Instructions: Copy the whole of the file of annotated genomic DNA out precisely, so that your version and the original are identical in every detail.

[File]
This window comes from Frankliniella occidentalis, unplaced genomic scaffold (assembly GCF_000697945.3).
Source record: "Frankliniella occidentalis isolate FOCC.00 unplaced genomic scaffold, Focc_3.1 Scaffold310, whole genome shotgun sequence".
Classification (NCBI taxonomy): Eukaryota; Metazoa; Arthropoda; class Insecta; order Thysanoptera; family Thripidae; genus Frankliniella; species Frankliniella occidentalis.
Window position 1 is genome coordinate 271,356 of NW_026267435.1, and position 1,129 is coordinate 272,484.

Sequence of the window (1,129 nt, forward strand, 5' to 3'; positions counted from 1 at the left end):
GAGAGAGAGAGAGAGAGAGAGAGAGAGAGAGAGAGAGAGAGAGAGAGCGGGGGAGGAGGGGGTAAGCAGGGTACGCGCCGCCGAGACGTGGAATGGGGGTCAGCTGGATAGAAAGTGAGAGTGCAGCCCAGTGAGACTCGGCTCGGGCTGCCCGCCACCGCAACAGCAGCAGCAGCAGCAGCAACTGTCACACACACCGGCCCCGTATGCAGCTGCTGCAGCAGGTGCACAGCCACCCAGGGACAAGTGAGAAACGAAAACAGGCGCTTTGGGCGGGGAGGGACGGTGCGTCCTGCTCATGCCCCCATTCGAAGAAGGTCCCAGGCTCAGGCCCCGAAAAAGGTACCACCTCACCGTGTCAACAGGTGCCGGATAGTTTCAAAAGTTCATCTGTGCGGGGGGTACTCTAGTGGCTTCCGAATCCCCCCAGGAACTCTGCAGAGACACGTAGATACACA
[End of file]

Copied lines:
This window comes from Frankliniella occidentalis, unplaced genomic scaffold (assembly GCF_000697945.3).
Source record: "Frankliniella occidentalis isolate FOCC.00 unplaced genomic scaffold, Focc_3.1 Scaffold310, whole genome shotgun sequence".
Classification (NCBI taxonomy): Eukaryota; Metazoa; Arthropoda; class Insecta; order Thysanoptera; family Thripidae; genus Frankliniella; species Frankliniella occidentalis.
Window position 1 is genome coordinate 271,356 of NW_026267435.1, and position 1,129 is coordinate 272,484.

Sequence of the window (1,129 nt, forward strand, 5' to 3'; positions counted from 1 at the left end):
GAGAGAGAGAGAGAGAGAGAGAGAGAGAGAGAGAGAGAGAGAGAGAGCGGGGGAGGAGGGGGTAAGCAGGGTACGCGCCGCCGAGACGTGGAATGGGGGTCAGCTGGATAGAAAGTGAGAGTGCAGCCCAGTGAGACTCGGCTCGGGCTGCCCGCCACCGCAACAGCAGCAGCAGCAGCAGCAACTGTCACACACACCGGCCCCGTATGCAGCTGCTGCAGCAGGTGCACAGCCACCCAGGGACAAGTGAGAAACGAAAACAGGCGCTTTGGGCGGGGAGGGACGGTGCGTCCTGCTCATGCCCCCATTCGAAGAAGGTCCCAGGCTCAGGCCCCGAAAAAGGTACCACCTCACCGTGTCAACAGGTGCCGGATAGTTTCAAAAGTTCATCTGTGCGGGGGGTACTCTAGTGGCTTCCGAATCCCCCCAGGAACTCTGCAGAGACACGTAGATACACA